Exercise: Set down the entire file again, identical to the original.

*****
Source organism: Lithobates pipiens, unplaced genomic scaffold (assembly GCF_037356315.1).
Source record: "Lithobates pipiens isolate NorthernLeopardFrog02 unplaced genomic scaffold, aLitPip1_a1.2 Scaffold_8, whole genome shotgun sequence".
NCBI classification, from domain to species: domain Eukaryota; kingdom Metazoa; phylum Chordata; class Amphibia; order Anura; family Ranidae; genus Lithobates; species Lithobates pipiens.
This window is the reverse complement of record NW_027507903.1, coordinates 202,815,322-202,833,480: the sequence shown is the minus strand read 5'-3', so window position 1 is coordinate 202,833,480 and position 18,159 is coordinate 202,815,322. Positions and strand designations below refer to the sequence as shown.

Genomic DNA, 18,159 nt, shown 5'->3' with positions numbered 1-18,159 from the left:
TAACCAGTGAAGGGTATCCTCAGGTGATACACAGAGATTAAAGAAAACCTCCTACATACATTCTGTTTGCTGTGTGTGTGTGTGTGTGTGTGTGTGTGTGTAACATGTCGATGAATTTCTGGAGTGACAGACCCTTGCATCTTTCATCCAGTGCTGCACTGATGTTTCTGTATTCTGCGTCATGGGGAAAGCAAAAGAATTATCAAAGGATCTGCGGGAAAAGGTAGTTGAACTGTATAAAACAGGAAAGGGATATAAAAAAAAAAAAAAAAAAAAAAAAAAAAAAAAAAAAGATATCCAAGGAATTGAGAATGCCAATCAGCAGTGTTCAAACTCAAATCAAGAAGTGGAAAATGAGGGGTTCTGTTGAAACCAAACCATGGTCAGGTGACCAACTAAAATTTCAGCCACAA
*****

Source organism: Lithobates pipiens, unplaced genomic scaffold (assembly GCF_037356315.1).
Source record: "Lithobates pipiens isolate NorthernLeopardFrog02 unplaced genomic scaffold, aLitPip1_a1.2 Scaffold_8, whole genome shotgun sequence".
NCBI classification, from domain to species: domain Eukaryota; kingdom Metazoa; phylum Chordata; class Amphibia; order Anura; family Ranidae; genus Lithobates; species Lithobates pipiens.
This window is the reverse complement of record NW_027507903.1, coordinates 202,815,322-202,833,480: the sequence shown is the minus strand read 5'-3', so window position 1 is coordinate 202,833,480 and position 18,159 is coordinate 202,815,322. Positions and strand designations below refer to the sequence as shown.

Genomic DNA, 18,159 nt, shown 5'->3' with positions numbered 1-18,159 from the left:
TAACCAGTGAAGGGTATCCTCAGGTGATACACAGAGATTAAAGAAAACCTCCTACATACATTCTGTTTGCTGTGTGTGTGTGTGTGTGTGTGTGTGTGTGTAACATGTCGATGAATTTCTGGAGTGACAGACCCTTGCATCTTTCATCCAGTGCTGCACTGATGTTTCTGTATTCTGCGTCATGGGGAAAGCAAAAGAATTATCAAAGGATCTGCGGGAAAAGGTAGTTGAACTGTATAAAACAGGAAAGGGATATAAAAAAAAAAAAAAAAAAAAAAAAAAAAAAAAAAAAGATATCCAAGGAATTGAGAATGCCAATCAGCAGTGTTCAAACTCAAATCAAGAAGTGGAAAATGAGGGGTTCTGTTGAAACCAAACCATGGTCAGGTGACCAACTAAAATTTCAGCCACAA